Slate™ Toolkit is a collection of free open source software to generate and use phrase-based statistical machine translation (SMT) models. It is the only MS Windows compatible collection of SMT utilities and serves as the foundation for our commercial Slate™ Desktop products.
Supported SMT Utilities
Support for open source utilities maintains cross-platform functionality of phrase-based “mode” of statistical machine translation. Factored phrase-based, hierarchical and other SMT modes might work, but are not tested or supported.
From Moses Toolkit:
Unsupported Moses Utilities
Slate™ Toolkit does not include all of the utilities in the original Moses and MGIZA++ projects. We do not support utilities that are not listed above. For example, these utilities are neither included nor supported:
Some utilities that we package with in Slate™ Toolkit may or may not work. We have not tested them because they are not needed by our commercial Slate products and therefore, we do not support them. These utilities includes but are not limited to the following:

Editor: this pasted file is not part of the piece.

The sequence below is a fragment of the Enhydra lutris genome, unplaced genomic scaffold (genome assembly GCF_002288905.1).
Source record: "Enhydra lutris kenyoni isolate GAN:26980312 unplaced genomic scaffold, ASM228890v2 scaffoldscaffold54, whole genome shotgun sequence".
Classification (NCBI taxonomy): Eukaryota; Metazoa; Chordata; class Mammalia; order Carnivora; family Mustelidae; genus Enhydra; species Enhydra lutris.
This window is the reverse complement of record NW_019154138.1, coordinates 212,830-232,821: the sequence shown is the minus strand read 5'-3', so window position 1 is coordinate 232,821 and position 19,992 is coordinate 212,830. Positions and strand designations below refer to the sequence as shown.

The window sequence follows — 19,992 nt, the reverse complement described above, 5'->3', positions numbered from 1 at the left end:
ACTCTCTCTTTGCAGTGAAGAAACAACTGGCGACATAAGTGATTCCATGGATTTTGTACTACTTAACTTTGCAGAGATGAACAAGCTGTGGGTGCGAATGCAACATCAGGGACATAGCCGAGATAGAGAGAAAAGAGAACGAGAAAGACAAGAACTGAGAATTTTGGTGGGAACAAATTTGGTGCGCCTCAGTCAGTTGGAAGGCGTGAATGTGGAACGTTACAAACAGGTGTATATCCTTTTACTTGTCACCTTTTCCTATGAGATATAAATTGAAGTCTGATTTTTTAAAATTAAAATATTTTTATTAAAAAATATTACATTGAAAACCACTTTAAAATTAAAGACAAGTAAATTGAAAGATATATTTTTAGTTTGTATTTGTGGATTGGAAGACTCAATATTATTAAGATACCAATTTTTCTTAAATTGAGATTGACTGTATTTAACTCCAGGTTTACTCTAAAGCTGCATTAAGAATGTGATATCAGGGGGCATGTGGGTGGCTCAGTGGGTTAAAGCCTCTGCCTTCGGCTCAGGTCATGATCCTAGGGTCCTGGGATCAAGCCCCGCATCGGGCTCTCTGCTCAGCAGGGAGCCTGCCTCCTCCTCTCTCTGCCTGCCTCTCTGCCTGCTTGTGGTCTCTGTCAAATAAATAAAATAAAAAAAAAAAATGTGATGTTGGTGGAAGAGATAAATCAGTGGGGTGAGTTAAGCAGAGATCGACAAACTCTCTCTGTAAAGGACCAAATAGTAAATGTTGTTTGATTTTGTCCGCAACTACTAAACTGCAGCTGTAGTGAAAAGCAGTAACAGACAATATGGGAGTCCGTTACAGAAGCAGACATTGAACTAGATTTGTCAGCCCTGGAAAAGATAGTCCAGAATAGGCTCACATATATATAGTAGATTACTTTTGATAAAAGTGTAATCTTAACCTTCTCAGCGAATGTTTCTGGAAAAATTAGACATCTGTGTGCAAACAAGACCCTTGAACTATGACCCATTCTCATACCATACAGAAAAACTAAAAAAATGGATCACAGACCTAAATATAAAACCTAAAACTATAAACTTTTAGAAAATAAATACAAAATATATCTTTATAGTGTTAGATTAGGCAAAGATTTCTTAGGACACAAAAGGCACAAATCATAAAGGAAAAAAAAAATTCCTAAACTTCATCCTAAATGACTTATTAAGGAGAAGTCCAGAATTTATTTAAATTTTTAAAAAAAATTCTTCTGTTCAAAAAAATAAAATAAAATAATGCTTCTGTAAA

The above lists may change. Contact us if you have questions.
Supported SMT Features
Support for phrase dictionary, lexical reordering, language modeling and other advanced features is maintained through the supported utilities.
- LexicalReordering (memory)
- LexicalReordering (binary)
- KenLM (all modes)
- with-xmlrpc-c (support for -xml-input)
- cmph support
Unsupported Moses Features
We do not support feature that are not listed above. Those include, but are not limited to these features.
- LexicalReordering (compact)
- hierarchical models
- suffix arrays
- bilingual language models
If you need cross-platform (e.g. on Windows) support for a particular utility or feature from one of the original open source packages that is not listed here, please let us know. We may be able to add it to Slate™ Toolkit.